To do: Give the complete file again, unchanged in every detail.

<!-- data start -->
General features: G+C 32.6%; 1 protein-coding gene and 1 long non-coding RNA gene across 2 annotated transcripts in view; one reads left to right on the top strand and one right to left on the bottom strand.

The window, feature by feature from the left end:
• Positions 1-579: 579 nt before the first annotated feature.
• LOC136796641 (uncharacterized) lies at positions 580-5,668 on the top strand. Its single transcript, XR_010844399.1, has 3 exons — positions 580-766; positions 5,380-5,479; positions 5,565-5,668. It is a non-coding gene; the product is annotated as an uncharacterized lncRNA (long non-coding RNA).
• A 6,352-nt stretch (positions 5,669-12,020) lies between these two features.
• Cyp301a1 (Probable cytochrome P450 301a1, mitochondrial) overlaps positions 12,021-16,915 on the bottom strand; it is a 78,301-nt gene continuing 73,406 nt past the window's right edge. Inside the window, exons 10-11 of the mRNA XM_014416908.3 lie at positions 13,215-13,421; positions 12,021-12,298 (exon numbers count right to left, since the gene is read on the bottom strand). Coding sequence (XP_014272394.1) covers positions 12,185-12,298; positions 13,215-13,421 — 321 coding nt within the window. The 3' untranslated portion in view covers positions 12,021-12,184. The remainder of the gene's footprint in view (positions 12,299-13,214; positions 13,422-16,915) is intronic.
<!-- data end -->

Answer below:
General features: G+C 32.6%; 1 protein-coding gene and 1 long non-coding RNA gene across 2 annotated transcripts in view; one reads left to right on the top strand and one right to left on the bottom strand.

The window, feature by feature from the left end:
• Positions 1-579: 579 nt before the first annotated feature.
• LOC136796641 (uncharacterized) lies at positions 580-5,668 on the top strand. Its single transcript, XR_010844399.1, has 3 exons — positions 580-766; positions 5,380-5,479; positions 5,565-5,668. It is a non-coding gene; the product is annotated as an uncharacterized lncRNA (long non-coding RNA).
• A 6,352-nt stretch (positions 5,669-12,020) lies between these two features.
• Cyp301a1 (Probable cytochrome P450 301a1, mitochondrial) overlaps positions 12,021-16,915 on the bottom strand; it is a 78,301-nt gene continuing 73,406 nt past the window's right edge. Inside the window, exons 10-11 of the mRNA XM_014416908.3 lie at positions 13,215-13,421; positions 12,021-12,298 (exon numbers count right to left, since the gene is read on the bottom strand). Coding sequence (XP_014272394.1) covers positions 12,185-12,298; positions 13,215-13,421 — 321 coding nt within the window. The 3' untranslated portion in view covers positions 12,021-12,184. The remainder of the gene's footprint in view (positions 12,299-13,214; positions 13,422-16,915) is intronic.